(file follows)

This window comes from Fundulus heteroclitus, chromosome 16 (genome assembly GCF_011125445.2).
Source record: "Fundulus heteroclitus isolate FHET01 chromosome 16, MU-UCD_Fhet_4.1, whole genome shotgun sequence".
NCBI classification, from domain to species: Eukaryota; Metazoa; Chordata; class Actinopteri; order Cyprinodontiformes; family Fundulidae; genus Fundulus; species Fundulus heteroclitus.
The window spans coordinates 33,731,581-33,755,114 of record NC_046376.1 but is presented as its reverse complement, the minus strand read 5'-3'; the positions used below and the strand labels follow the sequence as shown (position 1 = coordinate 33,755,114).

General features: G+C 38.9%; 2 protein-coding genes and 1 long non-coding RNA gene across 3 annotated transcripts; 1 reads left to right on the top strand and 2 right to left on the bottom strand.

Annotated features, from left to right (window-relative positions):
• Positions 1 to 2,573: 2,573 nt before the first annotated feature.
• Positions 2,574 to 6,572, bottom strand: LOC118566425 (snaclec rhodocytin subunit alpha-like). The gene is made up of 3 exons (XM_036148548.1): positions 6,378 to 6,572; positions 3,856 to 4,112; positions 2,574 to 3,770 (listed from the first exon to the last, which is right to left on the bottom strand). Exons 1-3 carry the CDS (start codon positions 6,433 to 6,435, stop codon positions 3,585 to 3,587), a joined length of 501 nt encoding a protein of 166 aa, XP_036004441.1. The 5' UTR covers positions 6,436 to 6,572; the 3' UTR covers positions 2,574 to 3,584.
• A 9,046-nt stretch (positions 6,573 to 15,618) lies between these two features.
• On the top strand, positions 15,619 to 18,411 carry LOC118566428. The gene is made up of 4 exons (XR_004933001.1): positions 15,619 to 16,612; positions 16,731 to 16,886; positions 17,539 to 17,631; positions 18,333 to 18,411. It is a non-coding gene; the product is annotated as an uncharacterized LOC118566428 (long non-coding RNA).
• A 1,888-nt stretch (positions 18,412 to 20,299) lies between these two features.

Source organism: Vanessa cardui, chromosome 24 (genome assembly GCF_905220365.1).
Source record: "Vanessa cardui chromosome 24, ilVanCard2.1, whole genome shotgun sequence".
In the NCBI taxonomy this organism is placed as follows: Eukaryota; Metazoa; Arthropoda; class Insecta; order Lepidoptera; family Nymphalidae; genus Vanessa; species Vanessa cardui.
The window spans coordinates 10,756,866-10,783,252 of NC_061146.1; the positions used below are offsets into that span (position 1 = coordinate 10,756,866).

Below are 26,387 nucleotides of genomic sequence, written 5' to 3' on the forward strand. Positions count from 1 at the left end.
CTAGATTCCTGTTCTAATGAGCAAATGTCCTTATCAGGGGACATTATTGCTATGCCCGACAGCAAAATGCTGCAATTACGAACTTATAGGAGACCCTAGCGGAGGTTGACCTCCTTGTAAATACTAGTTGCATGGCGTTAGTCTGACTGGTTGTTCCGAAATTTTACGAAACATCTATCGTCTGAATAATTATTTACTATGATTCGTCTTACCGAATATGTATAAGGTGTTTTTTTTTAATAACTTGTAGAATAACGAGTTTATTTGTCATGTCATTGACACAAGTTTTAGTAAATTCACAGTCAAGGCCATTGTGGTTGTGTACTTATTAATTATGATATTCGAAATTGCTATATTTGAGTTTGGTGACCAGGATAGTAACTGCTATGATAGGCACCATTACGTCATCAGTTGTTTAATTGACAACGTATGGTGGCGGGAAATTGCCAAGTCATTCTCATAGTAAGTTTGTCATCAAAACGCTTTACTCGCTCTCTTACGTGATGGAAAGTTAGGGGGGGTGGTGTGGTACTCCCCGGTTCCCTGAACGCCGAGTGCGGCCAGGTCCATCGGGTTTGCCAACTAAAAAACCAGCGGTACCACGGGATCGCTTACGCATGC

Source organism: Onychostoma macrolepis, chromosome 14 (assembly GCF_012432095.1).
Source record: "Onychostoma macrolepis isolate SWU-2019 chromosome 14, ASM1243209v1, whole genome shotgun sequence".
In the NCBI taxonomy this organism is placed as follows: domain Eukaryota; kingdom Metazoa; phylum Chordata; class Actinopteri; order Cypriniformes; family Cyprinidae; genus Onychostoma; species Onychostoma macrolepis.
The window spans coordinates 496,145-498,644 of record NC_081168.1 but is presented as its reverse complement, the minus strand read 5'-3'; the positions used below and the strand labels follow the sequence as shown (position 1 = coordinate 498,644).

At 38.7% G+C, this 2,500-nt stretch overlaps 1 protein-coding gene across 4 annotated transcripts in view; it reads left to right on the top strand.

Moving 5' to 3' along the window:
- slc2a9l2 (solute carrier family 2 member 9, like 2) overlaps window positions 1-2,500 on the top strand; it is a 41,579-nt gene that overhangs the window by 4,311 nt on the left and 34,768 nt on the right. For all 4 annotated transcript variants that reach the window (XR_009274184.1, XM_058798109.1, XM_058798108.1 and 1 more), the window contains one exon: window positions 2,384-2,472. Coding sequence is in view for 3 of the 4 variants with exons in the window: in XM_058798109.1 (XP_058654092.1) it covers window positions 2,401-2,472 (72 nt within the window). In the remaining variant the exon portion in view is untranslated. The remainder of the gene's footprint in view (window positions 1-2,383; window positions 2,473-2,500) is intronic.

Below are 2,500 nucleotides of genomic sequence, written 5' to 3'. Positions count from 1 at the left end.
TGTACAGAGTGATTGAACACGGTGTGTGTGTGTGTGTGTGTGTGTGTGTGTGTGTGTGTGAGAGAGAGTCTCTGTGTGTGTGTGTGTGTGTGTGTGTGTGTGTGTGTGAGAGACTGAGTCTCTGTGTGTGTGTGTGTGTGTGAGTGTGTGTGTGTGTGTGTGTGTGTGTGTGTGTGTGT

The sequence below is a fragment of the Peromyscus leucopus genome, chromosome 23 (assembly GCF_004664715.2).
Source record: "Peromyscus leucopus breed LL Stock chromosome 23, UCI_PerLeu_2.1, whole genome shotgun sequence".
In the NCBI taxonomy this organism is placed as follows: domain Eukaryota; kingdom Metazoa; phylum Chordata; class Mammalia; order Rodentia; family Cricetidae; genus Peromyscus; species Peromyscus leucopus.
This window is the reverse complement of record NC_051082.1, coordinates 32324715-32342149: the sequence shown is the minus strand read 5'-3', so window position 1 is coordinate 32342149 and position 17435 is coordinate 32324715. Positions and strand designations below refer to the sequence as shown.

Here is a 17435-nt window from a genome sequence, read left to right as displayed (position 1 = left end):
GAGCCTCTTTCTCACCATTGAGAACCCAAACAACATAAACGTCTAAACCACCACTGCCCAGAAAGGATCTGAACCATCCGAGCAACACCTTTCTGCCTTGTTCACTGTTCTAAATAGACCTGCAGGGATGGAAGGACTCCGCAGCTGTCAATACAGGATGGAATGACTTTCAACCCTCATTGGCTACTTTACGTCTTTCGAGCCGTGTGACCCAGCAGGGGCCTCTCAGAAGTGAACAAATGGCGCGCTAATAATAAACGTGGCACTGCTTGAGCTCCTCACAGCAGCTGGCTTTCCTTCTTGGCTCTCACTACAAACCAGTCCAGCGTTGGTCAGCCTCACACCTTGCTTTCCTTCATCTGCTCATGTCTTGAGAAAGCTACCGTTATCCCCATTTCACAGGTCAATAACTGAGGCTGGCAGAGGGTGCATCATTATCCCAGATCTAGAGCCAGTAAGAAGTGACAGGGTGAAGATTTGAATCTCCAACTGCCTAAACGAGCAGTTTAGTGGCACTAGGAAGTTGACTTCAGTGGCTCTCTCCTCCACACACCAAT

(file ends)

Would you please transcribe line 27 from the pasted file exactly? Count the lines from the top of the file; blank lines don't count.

The sequence below is a fragment of the Peromyscus leucopus genome, chromosome 23 (assembly GCF_004664715.2).